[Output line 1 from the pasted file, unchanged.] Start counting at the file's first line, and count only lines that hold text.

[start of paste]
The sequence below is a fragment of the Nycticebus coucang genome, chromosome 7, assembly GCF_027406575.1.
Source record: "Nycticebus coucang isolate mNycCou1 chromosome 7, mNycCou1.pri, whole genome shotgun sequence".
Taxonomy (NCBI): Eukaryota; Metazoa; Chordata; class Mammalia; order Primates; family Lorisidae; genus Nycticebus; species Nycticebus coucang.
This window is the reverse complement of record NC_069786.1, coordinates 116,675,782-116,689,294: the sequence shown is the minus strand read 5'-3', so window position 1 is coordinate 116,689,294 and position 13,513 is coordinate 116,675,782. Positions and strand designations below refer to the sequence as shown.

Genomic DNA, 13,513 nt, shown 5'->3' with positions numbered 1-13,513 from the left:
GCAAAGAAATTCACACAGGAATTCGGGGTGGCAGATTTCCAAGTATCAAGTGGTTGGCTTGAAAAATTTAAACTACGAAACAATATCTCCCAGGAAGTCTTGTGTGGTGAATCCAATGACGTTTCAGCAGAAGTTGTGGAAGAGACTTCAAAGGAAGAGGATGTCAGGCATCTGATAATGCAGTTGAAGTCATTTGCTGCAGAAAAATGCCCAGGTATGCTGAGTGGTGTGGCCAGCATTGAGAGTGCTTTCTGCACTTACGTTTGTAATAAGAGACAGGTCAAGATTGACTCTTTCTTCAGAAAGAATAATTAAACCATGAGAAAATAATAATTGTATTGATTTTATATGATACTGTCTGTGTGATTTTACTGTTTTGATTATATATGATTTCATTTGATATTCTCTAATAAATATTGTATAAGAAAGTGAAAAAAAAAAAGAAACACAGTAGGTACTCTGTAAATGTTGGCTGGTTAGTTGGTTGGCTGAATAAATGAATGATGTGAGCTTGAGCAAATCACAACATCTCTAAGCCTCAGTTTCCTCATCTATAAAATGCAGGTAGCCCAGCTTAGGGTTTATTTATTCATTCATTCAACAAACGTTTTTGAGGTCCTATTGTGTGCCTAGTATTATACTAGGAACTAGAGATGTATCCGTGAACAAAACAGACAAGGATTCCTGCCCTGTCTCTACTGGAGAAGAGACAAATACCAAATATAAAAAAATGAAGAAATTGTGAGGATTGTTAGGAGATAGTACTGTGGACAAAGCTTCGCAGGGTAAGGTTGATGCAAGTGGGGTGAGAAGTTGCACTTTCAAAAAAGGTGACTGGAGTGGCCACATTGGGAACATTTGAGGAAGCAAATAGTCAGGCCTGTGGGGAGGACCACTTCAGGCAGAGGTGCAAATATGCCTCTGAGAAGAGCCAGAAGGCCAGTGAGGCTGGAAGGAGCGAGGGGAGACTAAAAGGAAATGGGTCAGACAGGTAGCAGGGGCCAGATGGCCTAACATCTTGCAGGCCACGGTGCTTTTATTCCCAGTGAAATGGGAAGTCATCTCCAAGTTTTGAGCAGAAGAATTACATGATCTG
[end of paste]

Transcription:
The sequence below is a fragment of the Nycticebus coucang genome, chromosome 7, assembly GCF_027406575.1.